Sunday, May 21, 2017

Waterless WC

This morning when Hubby Tony and I rolled out of bed it was sunny and almost 60 degrees...a beautiful day for outdoor activities.  He suggested a walk, but when I reminded him we hadn't been on a bike ride yet this year he quickly agreed.  After breakfast we loaded the bikes into the car and headed towards Grant's Trail. I like riding there, because as a former railroad right of way it's nice and flat.  When we reached the trailhead parking lot we got the bikes ready to ride.  But before I started I decided I needed to use the rest room.

It's been several years since we've been on that section of the trail.  My recollection was that the restroom was actually a port-a-potty, so I was pleasantly surprised to see that there was now a real building with separate Men's and Women's sides.  When I entered the single stall room the first thing I notices was the interesting-looking lavatory.  The sign on the wall told me it was a composting toilet.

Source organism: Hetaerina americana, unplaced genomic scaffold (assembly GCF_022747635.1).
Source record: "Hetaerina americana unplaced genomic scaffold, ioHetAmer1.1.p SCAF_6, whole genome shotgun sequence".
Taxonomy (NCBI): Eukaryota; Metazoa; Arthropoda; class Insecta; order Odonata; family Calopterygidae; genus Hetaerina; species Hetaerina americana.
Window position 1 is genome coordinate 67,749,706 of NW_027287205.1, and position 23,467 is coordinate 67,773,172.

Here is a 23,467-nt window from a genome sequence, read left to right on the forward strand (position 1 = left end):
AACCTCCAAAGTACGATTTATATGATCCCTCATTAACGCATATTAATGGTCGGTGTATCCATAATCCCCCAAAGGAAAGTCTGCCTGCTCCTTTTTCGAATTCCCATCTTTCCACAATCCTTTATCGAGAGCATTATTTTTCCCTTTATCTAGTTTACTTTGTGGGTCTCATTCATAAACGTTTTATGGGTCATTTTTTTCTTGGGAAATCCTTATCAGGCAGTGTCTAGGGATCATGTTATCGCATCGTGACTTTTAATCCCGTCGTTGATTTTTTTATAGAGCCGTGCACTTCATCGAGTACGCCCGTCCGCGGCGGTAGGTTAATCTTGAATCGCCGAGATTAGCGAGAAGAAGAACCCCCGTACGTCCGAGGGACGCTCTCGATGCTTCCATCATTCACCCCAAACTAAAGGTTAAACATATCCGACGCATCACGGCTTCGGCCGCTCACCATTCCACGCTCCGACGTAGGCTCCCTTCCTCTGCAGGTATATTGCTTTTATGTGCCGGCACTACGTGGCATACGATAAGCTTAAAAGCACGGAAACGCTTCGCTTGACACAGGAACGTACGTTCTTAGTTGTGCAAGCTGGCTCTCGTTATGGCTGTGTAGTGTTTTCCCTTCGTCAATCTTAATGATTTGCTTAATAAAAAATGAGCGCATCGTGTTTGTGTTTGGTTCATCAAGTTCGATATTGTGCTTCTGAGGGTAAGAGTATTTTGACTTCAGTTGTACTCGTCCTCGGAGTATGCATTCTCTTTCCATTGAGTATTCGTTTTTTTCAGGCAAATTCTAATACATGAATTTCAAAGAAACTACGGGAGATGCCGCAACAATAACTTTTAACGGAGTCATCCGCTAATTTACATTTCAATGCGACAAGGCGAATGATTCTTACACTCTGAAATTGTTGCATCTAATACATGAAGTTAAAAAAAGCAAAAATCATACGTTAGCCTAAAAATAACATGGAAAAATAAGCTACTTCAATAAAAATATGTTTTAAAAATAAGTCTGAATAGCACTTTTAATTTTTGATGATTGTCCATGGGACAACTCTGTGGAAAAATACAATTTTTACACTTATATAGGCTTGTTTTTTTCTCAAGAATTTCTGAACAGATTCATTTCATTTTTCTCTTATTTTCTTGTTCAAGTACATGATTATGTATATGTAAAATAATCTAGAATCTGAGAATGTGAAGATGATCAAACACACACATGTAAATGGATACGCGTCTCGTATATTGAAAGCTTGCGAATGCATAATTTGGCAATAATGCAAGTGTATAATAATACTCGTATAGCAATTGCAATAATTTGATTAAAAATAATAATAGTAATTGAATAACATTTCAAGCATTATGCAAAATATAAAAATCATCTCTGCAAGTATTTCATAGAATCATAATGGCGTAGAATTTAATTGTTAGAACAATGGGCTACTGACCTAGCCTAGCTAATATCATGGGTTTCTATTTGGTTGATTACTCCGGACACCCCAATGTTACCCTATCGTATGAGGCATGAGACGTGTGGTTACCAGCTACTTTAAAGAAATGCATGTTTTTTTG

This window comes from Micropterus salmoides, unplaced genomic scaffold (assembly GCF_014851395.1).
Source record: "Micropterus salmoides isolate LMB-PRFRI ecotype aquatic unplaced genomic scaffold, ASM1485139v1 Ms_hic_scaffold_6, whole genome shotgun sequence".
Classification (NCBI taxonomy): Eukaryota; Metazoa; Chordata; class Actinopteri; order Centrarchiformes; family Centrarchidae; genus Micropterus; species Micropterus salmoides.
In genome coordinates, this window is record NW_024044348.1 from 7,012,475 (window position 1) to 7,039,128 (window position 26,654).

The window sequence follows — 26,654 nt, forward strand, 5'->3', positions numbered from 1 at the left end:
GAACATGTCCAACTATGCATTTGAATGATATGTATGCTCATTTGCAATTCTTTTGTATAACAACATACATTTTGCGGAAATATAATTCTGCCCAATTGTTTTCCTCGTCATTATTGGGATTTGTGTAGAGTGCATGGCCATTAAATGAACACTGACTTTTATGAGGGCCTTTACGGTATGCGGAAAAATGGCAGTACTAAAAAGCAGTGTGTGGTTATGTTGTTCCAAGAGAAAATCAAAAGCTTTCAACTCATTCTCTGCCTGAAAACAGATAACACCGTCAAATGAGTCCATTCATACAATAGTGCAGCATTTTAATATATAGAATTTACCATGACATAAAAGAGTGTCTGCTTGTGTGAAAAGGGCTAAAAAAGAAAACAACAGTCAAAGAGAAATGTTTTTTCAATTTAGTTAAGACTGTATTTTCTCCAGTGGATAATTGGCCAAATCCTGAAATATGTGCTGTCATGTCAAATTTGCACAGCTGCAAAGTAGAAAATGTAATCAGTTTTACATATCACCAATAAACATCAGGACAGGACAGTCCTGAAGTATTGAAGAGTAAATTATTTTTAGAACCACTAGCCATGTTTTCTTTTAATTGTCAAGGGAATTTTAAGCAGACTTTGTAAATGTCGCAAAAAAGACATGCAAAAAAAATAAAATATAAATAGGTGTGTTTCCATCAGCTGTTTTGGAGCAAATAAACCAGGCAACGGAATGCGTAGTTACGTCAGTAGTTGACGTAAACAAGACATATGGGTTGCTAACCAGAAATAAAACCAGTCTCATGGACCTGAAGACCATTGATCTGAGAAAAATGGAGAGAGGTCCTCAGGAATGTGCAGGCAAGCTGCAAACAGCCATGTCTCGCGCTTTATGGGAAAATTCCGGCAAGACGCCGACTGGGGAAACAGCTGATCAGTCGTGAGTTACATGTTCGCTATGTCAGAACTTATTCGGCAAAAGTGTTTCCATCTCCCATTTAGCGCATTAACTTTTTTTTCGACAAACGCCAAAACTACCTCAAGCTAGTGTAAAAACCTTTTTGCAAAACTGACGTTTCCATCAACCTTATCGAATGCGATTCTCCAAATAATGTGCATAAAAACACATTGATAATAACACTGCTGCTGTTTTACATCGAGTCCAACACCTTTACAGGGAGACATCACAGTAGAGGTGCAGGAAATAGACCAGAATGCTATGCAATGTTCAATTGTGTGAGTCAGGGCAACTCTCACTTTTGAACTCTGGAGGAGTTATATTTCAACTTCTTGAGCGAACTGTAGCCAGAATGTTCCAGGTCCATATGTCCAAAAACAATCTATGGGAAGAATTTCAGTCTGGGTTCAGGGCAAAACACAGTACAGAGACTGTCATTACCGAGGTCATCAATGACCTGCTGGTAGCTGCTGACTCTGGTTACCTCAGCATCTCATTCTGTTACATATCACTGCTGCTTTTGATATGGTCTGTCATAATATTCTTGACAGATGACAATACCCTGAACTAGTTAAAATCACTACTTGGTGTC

According to Wikipedia, a composting toilet is a type of waterless system that uses a predominantly aerobic process to treat human excreta by composting. As befitting a waterless system this toilet had no water tank.  Instead, the seat with attached lid was placed directly on top of a large tank. A sign on the wall told me not to put bottles, cans, trash, cigarettes, cigars, or matches in the toilet, and to close the lid when I was done.

A small plastic trash can filled with wood shavings was attached to the wall next to the toilet.  There was a scoop attached to the can with a long cord.  No instructions were included, but I knew from my experience with composting that in order to keep a pile from smelling you need the right ratio of "greens" (fresh nitrogen-rich materials) and "browns" (dry or woody carbon-rich materials).  So when I was done I added a large scoop of shavings to the toilet before I closed the lid.

Five years ago today: Time To Eat! Now!!!

Tuesday, May 16, 2017

In Any Language, It's Still Dinner

Last week Son Donald finished his college semester. Over the weekend he came home with a car full of clothes, bedding, and books.

Tonight we had our traditional end of studies family celebration dinner.  Hubby Tony brought home carry out Chinese from a restaurant close to his office.  The food was good and plentiful. It wasn't until I was cleaning off the table that I noticed the slip of paper that was in the bag.  As much Chinese food as I've had over the years, it's never come with a bi-lingual receipt.